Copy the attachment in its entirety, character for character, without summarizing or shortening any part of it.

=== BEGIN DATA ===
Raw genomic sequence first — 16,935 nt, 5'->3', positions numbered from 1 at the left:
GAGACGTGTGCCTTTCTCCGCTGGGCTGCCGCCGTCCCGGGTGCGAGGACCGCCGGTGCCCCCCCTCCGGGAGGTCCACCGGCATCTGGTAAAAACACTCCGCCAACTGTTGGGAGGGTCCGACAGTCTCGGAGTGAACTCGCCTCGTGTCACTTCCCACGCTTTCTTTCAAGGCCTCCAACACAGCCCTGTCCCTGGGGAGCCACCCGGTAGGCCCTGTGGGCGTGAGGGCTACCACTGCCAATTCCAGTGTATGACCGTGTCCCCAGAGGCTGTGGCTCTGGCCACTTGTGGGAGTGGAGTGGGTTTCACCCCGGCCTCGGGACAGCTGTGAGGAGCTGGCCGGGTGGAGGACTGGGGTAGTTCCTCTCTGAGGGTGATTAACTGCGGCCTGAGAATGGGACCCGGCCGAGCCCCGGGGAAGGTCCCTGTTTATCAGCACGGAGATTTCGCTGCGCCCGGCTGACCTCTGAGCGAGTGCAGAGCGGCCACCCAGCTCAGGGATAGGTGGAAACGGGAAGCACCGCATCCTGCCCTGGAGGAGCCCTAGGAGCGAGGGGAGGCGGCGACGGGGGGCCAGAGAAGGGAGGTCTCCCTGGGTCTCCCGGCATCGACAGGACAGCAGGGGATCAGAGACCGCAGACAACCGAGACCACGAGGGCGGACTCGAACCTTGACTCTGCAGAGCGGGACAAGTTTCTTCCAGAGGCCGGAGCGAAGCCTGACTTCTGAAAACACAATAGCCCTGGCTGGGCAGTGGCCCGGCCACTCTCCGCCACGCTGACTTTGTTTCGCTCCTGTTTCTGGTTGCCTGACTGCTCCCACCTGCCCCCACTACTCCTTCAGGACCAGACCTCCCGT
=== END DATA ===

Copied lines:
Raw genomic sequence first — 16,935 nt, 5'->3', positions numbered from 1 at the left:
GAGACGTGTGCCTTTCTCCGCTGGGCTGCCGCCGTCCCGGGTGCGAGGACCGCCGGTGCCCCCCCTCCGGGAGGTCCACCGGCATCTGGTAAAAACACTCCGCCAACTGTTGGGAGGGTCCGACAGTCTCGGAGTGAACTCGCCTCGTGTCACTTCCCACGCTTTCTTTCAAGGCCTCCAACACAGCCCTGTCCCTGGGGAGCCACCCGGTAGGCCCTGTGGGCGTGAGGGCTACCACTGCCAATTCCAGTGTATGACCGTGTCCCCAGAGGCTGTGGCTCTGGCCACTTGTGGGAGTGGAGTGGGTTTCACCCCGGCCTCGGGACAGCTGTGAGGAGCTGGCCGGGTGGAGGACTGGGGTAGTTCCTCTCTGAGGGTGATTAACTGCGGCCTGAGAATGGGACCCGGCCGAGCCCCGGGGAAGGTCCCTGTTTATCAGCACGGAGATTTCGCTGCGCCCGGCTGACCTCTGAGCGAGTGCAGAGCGGCCACCCAGCTCAGGGATAGGTGGAAACGGGAAGCACCGCATCCTGCCCTGGAGGAGCCCTAGGAGCGAGGGGAGGCGGCGACGGGGGGCCAGAGAAGGGAGGTCTCCCTGGGTCTCCCGGCATCGACAGGACAGCAGGGGATCAGAGACCGCAGACAACCGAGACCACGAGGGCGGACTCGAACCTTGACTCTGCAGAGCGGGACAAGTTTCTTCCAGAGGCCGGAGCGAAGCCTGACTTCTGAAAACACAATAGCCCTGGCTGGGCAGTGGCCCGGCCACTCTCCGCCACGCTGACTTTGTTTCGCTCCTGTTTCTGGTTGCCTGACTGCTCCCACCTGCCCCCACTACTCCTTCAGGACCAGACCTCCCGT